Helping you get through tough times – article on World Suicide Prevention Day’s Derek Chambers highlights the challenges we face in our response to suicide. This piece was published on 10 September, 2012.

More than anything, this is a time to remember and reflect on the lives of those we’ve lost to suicide. It’s also a time to take inspiration and courage from that reflection as we go about our day to day lives, hopefully more aware of our fellow human beings and how they might be feeling.

The challenge

So much has been written about suicide but French philosopher Albert Camus got to the heart of the matter when he claimed that “there is but one truly serious philosophical problem, and that is suicide”. There is little else in human experience that can torment us the way the experience of suicide bereavement does.

Even the word itself, suicide, can be difficult to speak – less and less because of the social stigma (although that remains) but because it’s a scary and challenging word. But the more we talk about it in the context of hope, mindful of our shared humanity, the easier it will be for someone going through a tough time to reach out for support.


Each life lost to suicide tells a story of unique individual and social circumstances coming together in a perfect storm with a tragic outcome leaving loved ones searching for answers. Against this background, the task of preventing suicide is sometimes guided more by a strong desire “to do something” in the face of such a complex and unpredictable human behaviour than by clear knowledge of what we know for sure will make a difference.

We all have a part to play

Perhaps this is why such a diverse collective of individuals and agencies gather together under the banner of suicide prevention and why we say that “suicide prevention is everyone’s business”. There is a growing acceptance that no one area of health, education or social practice can be responsible for preventing suicide and this has been acutely highlighted by the undoubted impact our current financial trauma is having on our public mental health.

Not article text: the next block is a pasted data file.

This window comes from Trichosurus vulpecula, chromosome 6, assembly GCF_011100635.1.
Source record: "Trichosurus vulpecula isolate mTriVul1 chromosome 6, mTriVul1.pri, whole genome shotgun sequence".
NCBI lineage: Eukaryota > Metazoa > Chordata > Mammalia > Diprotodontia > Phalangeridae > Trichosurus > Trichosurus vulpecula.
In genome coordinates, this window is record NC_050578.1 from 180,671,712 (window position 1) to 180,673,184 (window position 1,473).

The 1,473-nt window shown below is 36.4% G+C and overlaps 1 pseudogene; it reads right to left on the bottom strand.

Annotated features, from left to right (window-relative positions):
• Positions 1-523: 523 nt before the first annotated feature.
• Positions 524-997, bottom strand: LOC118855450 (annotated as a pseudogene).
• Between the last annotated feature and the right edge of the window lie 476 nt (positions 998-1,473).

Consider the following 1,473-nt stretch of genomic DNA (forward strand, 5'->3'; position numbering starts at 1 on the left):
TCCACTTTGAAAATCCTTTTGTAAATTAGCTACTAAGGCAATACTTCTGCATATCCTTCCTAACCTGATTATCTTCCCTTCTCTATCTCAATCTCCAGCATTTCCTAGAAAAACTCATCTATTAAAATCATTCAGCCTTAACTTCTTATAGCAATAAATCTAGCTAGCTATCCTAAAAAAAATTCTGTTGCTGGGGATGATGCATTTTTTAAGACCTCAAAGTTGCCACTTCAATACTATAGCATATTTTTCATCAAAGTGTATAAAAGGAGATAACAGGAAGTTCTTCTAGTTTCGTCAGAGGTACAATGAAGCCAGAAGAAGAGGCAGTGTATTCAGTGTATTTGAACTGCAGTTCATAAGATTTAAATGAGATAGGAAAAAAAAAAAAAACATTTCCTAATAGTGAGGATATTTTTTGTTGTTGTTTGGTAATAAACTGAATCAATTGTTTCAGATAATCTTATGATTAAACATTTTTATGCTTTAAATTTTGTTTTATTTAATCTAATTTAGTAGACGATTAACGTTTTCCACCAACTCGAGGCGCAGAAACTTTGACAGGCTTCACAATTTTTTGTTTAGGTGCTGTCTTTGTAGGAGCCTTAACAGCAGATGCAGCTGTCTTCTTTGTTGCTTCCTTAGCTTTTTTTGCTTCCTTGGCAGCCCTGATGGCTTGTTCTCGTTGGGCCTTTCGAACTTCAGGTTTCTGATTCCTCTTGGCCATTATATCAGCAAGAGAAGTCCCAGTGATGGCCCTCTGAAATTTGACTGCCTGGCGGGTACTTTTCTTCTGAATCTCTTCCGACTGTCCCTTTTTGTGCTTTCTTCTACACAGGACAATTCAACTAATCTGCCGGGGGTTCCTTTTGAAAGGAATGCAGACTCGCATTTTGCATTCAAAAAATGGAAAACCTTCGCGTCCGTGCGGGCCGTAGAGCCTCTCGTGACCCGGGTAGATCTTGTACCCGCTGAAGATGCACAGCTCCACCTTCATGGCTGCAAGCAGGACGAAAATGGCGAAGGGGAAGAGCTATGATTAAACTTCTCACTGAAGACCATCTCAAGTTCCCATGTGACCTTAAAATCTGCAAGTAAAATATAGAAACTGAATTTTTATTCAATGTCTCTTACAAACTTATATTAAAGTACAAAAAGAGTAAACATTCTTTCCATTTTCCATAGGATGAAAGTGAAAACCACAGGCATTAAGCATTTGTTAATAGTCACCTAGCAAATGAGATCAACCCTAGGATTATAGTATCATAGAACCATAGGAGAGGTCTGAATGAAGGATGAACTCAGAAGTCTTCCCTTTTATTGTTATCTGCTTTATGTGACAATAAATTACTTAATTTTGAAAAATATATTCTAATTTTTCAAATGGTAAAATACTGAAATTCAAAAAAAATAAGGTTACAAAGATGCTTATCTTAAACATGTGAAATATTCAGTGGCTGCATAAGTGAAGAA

This is as it should be. There really are many ways we can help each other through crisis and many people who are better placed than the traditional guardians of our mental health who can, and do, make an incredible difference in everyday settings, from the football coach to a teacher, or someone’s best friend.

The approach

If we accept the proposition that suicide prevention is everyone’s business we need to acknowledge the task facing our National Office for Suicide Prevention (NOSP). Many countries do not have an equivalent structure in place for considered reasons, opting instead to hand responsibility for suicide prevention to mental health services. This approach is too narrow, unless it is balanced by a commitment to mental health promotion (primary prevention) in other areas of public life to complement prevention activity aimed at people with known risk factors for suicidal behaviour.

Strong leadership

The approach we have adopted in Ireland is to provide that central focal point for the coordination of all suicide prevention activity in the form of the NOSP. It’s hard to know if this is the best approach. On the one hand, a dedicated office can facilitate that collective of diverse agencies from the voluntary and community sectors and provide guidance and support for people that are motivated to make a difference.

On the other hand, a dedicated office deflects attention from government departments and public institutions that have responsibility in this area. This is a crucial time for the NOSP considering the on-going changes in leadership as the search begins again for a new Director of the office. The HSE and the Department of Health now have a big decision to make on the future of suicide prevention in this country.


The NOSP, as the coordinating agency responding to the most emotive and challenging public concern of our time, needs strong and stable leadership. The alternative is to prioritise suicide prevention across all government departments and public agencies but this is a longer term strategy that we’re probably not ready for.

The occasion of World Suicide Prevention Day allows us to highlight these challenges in our national response to suicide. On a human level though, let’s not forget those we have lost to suicide and let’s be extra vigilant in looking out for each other. We can all make a difference.

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